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Chrissy: it?s Good Friday - crack that egg..

 
Casper 2019-04-19 10:28:27 

...Before sunrise and let us know, later today, what image was formed.

Did you other West Indians partake in similar Good Friday rituals while growing up?

 
black 2019-04-19 10:32:12 

In reply to Casper

Is that ah GM ritual? Chrissy does that every week. lol

 
JayMor 2019-04-19 12:09:22 

In reply to Casper

Thanks for jogging my memory-- it hadn't passed that way in half-a-century. I don't think I ever witnessed anyone attempt that bit of lunacy, but there was talk of it in my early youth days.

--Æ.

 
Chrissy 2019-04-19 12:14:46 

In reply to Casper

Hahahahah - we never did that.
Let me tell you what my neighbours and I did on a Good Friday several decades ago - we were about thirteen or fourteen and we learned to smoke cigarettes. We coughed and coughed but we were smoking Dr. Low's Bristols. lol lol

My best Good Friday joke was taking Hot Cross Buns to Aunt Millie (who lived opposite our home). When I walked into her kitchen she was cooking chicken. I was a shocked preteen - Aunt Millie I asked - how can you cook chicken today. She laughed and said Lord if you want us to eat fish today, change this fowl to fish. She had a great laugh and I never forgot that one lol lol

What I learned early was that any disaster that happened on Good Friday was used to frighten people into staying home. It was ridiculous in a country where there were so many people who were Hindus or Muslims.

 
Emir 2019-04-19 12:43:59 

In reply to Chrissy

Nice story.

Growing up in a colonial- British-Euro Christian society where we were continuously coerced into accepting this imperialism as a superior way of life, I did partake in some Easter rituals as a child. But fortunately, my extended Muslim family never fell victim to this indoctrination but looking back, it was was remarkable how docile and accepting the African Orisha, the Shouters, the Muslim and the Hindu communities were towards Euro-Christianity intrusion into their lives and communities.

The few shops and businesses, none were Christian, were compel to shut their doors and as kids, we had to dress up with our Sunday best. Back then, the Premier and Governor General delivered formal state Easter address to "the nation" and the newspapers were willing participants, which made it seemed Euro-Christianity was a state religion. The Good Friday and Easter Monday were public holidays.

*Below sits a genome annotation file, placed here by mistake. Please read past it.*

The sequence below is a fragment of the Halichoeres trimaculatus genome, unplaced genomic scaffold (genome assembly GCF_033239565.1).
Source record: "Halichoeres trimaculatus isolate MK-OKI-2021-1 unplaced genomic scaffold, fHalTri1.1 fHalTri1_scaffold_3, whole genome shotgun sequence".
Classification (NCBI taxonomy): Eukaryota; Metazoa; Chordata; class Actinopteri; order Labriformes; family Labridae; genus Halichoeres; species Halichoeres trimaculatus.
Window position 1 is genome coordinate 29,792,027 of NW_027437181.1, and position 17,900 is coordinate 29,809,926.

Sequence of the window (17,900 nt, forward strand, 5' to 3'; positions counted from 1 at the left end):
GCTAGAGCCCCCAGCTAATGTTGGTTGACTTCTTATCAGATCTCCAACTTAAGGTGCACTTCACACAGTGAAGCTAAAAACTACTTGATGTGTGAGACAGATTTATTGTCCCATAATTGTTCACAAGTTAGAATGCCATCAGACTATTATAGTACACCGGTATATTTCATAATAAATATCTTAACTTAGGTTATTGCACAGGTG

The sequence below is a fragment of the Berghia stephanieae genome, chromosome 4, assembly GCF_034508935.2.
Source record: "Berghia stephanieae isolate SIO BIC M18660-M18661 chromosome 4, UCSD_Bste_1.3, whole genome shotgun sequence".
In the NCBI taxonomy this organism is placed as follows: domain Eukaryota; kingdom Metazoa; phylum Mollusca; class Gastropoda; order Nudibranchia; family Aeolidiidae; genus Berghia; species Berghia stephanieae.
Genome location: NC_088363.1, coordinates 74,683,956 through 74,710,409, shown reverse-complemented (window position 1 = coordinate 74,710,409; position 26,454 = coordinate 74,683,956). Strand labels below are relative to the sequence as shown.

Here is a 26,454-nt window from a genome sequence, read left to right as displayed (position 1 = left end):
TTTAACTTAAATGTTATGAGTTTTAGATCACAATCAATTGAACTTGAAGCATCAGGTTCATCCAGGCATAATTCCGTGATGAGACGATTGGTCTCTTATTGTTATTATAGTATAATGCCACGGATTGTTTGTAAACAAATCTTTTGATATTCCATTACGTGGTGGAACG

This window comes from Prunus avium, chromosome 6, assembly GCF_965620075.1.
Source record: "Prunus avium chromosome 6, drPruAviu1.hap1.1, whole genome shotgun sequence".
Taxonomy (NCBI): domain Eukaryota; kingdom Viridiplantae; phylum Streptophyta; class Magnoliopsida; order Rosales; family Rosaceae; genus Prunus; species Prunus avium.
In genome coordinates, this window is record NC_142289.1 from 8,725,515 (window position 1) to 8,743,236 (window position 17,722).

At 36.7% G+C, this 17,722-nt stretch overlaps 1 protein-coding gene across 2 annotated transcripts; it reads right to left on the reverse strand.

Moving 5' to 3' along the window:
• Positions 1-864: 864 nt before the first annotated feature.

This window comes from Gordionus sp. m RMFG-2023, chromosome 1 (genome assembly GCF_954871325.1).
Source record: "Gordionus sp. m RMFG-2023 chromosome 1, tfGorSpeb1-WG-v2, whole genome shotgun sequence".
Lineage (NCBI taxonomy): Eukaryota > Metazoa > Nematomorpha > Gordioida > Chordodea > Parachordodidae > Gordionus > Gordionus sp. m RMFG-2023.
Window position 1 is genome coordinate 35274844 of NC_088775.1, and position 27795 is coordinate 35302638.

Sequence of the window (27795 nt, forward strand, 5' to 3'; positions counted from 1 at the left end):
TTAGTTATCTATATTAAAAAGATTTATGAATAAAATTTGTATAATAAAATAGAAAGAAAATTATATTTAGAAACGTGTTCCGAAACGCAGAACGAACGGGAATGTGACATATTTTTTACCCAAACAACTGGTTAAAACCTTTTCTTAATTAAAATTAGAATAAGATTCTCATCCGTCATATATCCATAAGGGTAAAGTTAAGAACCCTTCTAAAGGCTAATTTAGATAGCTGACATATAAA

I still do enjoy Hot Cross Buns though. big grin

 
Chrissy 2019-04-19 13:47:25 

In reply to Emir

it was was remarkable how docile and accepting the African Orisha, the Shouters, the Muslim and the Hindu communities were towards Euro-Christianity intrusion in to their lives and communities.


Many wanted social mobility over everything else and therefore went to establishment schools where the indoctrination was none stop.

Yep - my mother made great HC buns.

 
Headley 2019-04-19 14:43:50 

In reply to Chrissy

She laughed and said Lord if you want us to eat fish today, change this fowl to fish.


Love it. lol lol

 
Casper 2019-04-19 14:56:58 

Well in Bim, church was very much part of my life, but for me and most my friends Good Friday service was too darn long, as we wanted to get to the city to watch some movie. By the time we got to movie theatre, poor we would end up in the pit, and would be scratching all over, as that section was usual full of bugs.

And who can forget, kite flying at that time of the year?

 
Chrissy 2019-04-19 17:56:03 

In reply to Casper

Kite flying was an Easter Monday treat - we'd set out early and spend the day at Beterverwagting beach - oh the kites!! Pure fun.

 
openning 2019-04-20 01:08:29 

In reply to Casper

I was a choir boy, 3 hour service was the norm, on Good Fridays.
So many crazy stories was told about that egg, frightening the hell out of the kids.
Don Bryan who was knighted not too long ago, made the prettiest Kites, and would place razors on the tail.